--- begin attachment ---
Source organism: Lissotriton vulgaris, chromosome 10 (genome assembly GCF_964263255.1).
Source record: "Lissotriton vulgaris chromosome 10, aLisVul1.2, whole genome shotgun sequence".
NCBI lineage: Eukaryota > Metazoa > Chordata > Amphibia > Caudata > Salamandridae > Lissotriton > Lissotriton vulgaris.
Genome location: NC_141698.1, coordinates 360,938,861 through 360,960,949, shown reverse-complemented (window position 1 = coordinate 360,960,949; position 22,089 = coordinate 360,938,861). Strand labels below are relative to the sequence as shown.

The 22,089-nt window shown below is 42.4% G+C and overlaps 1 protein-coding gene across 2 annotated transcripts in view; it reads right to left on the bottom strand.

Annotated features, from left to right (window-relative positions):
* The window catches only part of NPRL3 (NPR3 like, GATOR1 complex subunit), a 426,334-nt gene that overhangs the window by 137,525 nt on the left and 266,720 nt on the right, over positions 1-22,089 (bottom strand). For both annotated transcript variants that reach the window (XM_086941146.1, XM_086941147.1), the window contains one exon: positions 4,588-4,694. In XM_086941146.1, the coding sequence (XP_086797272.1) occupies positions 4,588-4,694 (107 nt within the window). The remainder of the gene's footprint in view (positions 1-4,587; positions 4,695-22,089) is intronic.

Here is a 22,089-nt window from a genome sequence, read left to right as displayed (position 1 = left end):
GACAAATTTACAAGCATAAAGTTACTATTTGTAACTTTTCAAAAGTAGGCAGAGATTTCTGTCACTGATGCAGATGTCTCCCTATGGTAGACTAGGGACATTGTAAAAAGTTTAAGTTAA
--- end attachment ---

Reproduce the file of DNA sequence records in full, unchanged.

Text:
Source organism: Lissotriton vulgaris, chromosome 10 (genome assembly GCF_964263255.1).
Source record: "Lissotriton vulgaris chromosome 10, aLisVul1.2, whole genome shotgun sequence".
NCBI lineage: Eukaryota > Metazoa > Chordata > Amphibia > Caudata > Salamandridae > Lissotriton > Lissotriton vulgaris.
Genome location: NC_141698.1, coordinates 360,938,861 through 360,960,949, shown reverse-complemented (window position 1 = coordinate 360,960,949; position 22,089 = coordinate 360,938,861). Strand labels below are relative to the sequence as shown.

The 22,089-nt window shown below is 42.4% G+C and overlaps 1 protein-coding gene across 2 annotated transcripts in view; it reads right to left on the bottom strand.

Annotated features, from left to right (window-relative positions):
* The window catches only part of NPRL3 (NPR3 like, GATOR1 complex subunit), a 426,334-nt gene that overhangs the window by 137,525 nt on the left and 266,720 nt on the right, over positions 1-22,089 (bottom strand). For both annotated transcript variants that reach the window (XM_086941146.1, XM_086941147.1), the window contains one exon: positions 4,588-4,694. In XM_086941146.1, the coding sequence (XP_086797272.1) occupies positions 4,588-4,694 (107 nt within the window). The remainder of the gene's footprint in view (positions 1-4,587; positions 4,695-22,089) is intronic.

Here is a 22,089-nt window from a genome sequence, read left to right as displayed (position 1 = left end):
GACAAATTTACAAGCATAAAGTTACTATTTGTAACTTTTCAAAAGTAGGCAGAGATTTCTGTCACTGATGCAGATGTCTCCCTATGGTAGACTAGGGACATTGTAAAAAGTTTAAGTTAA